The unexpected death of an employee doesn’t just cause a disruption in the workplace; it creates a domestic crisis. There is an estate which has to be administered and properly divided among the legal heirs. Estate administration is where some real problems can bubble up.
Not everybody thinks about wills and estates. A number of people will not prepare a will, thinking that because there are only one or two survivors the estate process will not be difficult at all. That isn’t true. Estates of those who die intestate, i.e. without leaving a will, must be handled by an administrator appointed by a public entity such as probate court and this person is under very close supervision (The duty of overseeing the administration of estates is performed by the Register of Wills in Maryland). An administrator is limited to what the law permits that person to do, and it is better to have an executor who is named in the will as the one tasked with administering the provisions of the document.
Anyone drafting a will should seriously consider what individual will be the executor. Unlike an administrator, the executor has both authority granted by law and additional powers granted by the will itself, allowing for greater flexibility in matters such as the sale of property. The executor does need to be somebody who is responsible and willing to take on the task. However, there is a lot of work in seeing to it a will is properly administered and survivors receive their allotted shares. A critical activity is to educate the executor beforehand and even prepare things so that his or her job is made as easy as possible. The challenge is that someone who is not well-versed in probate law does not quite know how to best instruct that very important person.
Companies can simply process whatever company life insurance the deceased has but that is a little bit too coldhearted and officious. It wouldn’t take much for any company to go one step further and help employees prepare for the possibility of an estate having to be properly administered and dispersed. A group legal benefit can put an employee in touch with legal counsel who is knowledgeable about probate. Such a professional can help advise on all that is necessary for a proper execution of the will and division of the estate. With the help of an experienced attorney affiliated with the group legal benefit, an employee can actually develop a plan of action that his or her executor can use. Knowing that what is left behind will be fairly administered can give any employee a great sense of relief.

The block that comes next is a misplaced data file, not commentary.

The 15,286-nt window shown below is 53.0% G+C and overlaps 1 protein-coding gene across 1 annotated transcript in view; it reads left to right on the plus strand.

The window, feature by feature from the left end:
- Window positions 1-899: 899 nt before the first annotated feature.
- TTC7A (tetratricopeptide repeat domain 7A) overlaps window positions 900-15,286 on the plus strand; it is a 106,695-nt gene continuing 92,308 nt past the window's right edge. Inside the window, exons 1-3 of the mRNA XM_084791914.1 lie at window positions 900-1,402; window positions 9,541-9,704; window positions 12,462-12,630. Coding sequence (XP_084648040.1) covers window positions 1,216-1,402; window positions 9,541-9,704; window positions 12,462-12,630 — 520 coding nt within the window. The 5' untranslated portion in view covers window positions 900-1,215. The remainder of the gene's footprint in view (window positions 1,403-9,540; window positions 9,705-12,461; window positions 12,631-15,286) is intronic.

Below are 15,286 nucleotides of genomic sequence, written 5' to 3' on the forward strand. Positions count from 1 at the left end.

Offering the chance to receive legal help in preparing an estate makes employees better appreciate their employer. Countrywide Pre-Paid Legal Services can assist any Maryland company in setting up a group legal plan which will allow employees access to expert advice in preparing wills and estates. Group legal premiums can be paid either by the individual, shared between the employer and employee, or paid entirely by the employer. Countrywide Pre-Paid Legal Services has experience in designing these benefits to guide an employer in developing a group legal plan that best fits the workforce, allowing for the best coverage practicable.